While talking to her, dogs started showing up. All sorts of dogs. Big ones, little ones, and all sorts of colors and breeds. Before I knew it, I had five dogs surrounding me, all wanting for attention. Everybody wanted an ear scratched or a belly rub. It was crazy. My next door neighbor, Elizabeth, who works with rescue dogs would be thrilled, especially since the leader of the pack seemed to be a little white dog.
Riding east from Grangeville I was looking across huge fields of oats or wheat. I stopped to photograph some combines harvesting the crops and even took a video. I figured my grandson, Ronan, might get a kick out of the combines since there is a scene in the Pixar movie Cars where a combine gives chase to the protagonist in the film, “Lighting McQueen.”
The terrain was mostly flat with an occasional 200-foot (70-m) steep climb, just to keep things interesting.
Then came the descent down to Stites, Idaho. I don’t have the stats on the descent but it must be several thousand feet over about two miles (3 km). I’m a seasoned mountain bike racer and have no fear of going down a rapid descent, but this was quite another thing. My bike weighs about 30 lbs (13.6 kg) and the gear and panniers add about another forty lbs (17 kg). If you know anything about bicycle brakes, they’re just two little rubber pads on each wheel and are operated by a small cable to each wheel.
I was going down grades that would easily allow me to get up to about 60 mph (96 kmh)! I could just envision those little rubber pads turning into molten rubber smudges on my bicycle rims. It wasn’t so much the speed but the fact that there were turns at the end of a steep downhill run that were posted 10 mph (16 kph) turns. Going into a turn such as that with melting brake pads didn’t appeal to me. I stopped at least five times on the way down to cool the brakes. The descent was insane.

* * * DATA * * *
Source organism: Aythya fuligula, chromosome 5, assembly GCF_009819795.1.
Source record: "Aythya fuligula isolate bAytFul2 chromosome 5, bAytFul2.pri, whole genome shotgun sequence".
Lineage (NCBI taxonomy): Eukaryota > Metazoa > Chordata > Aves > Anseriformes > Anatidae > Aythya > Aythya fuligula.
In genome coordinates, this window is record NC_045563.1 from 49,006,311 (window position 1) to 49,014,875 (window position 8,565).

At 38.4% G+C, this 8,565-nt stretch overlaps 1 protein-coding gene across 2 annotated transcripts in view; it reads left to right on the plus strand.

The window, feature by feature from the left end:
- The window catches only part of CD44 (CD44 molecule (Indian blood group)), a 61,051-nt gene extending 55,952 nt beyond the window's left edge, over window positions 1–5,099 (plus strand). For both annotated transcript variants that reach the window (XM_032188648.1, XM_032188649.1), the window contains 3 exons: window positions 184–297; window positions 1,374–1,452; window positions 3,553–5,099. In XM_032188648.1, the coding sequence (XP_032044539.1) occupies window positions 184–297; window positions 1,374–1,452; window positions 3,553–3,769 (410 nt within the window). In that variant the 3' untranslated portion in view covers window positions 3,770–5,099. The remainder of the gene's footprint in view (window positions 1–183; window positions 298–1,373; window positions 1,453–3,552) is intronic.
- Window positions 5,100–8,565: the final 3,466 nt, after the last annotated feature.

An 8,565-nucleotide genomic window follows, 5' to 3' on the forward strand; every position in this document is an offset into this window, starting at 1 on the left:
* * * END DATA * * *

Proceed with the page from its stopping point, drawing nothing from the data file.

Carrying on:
At the local pizza place in the town at the bottom, Stites, I asked if they ever have any problems with people losing their brakes on the ride into town. The gal behind the bar didn’t recall any. I was amazed.
I ordered a rather nice pizza and couldn’t eat but half of it. I asked if she knew anyone that couldn’t afford a pizza and if she could box it up and give it to them, and she did. I hate to see perfectly good food go to waste. That was nice of her. Score one for the Stites Pizza parlor.
When I arrived in Lowell, Idaho, there was talk of temperatures in the mid 30’s F (2 C) so I wimped out and got a motel room. The thought of a hot shower, warm bed, and the Internet was just too compelling. Of course, as was often the case across Idaho, the Internet connection was a myth. There was hardly any signal in the room. I went sniffing around for the WiFi router and found it at the end of the building. Even standing next to it, with five bars of WiFi signal, the connection speed was abysmal. Smoke signals would have been quicker.
Idaho, being the potato state must be using a copper and zinc rod stuck into a potato to power the WiFi routers, I can’t believe how weak the signals are.
21 Miles. Only 21 miles and I was spent. It all started out well enough. I slept in the White Bird, Idaho, municipal building. I slept until about 04:00 am and then there was a very loud “bang.” I figured somebody was just shooting a rattlesnake somewhere and went back to sleep.
What I didn’t notice was everything was very dark. From the school house, I had seen some street lights when I went to sleep but didn’t pay much attention. The loud “bang” was a pole transformer blowing out. Not long afterwards, a crew showed up to repair things. I awoke to voices and flashlights, very powerful flashlights, shining everywhere. There must have been six or so people working on replacing the damage. It wasn’t an easy task, the pole isn’t on the road and is halfway between the highway above and the main road I was on.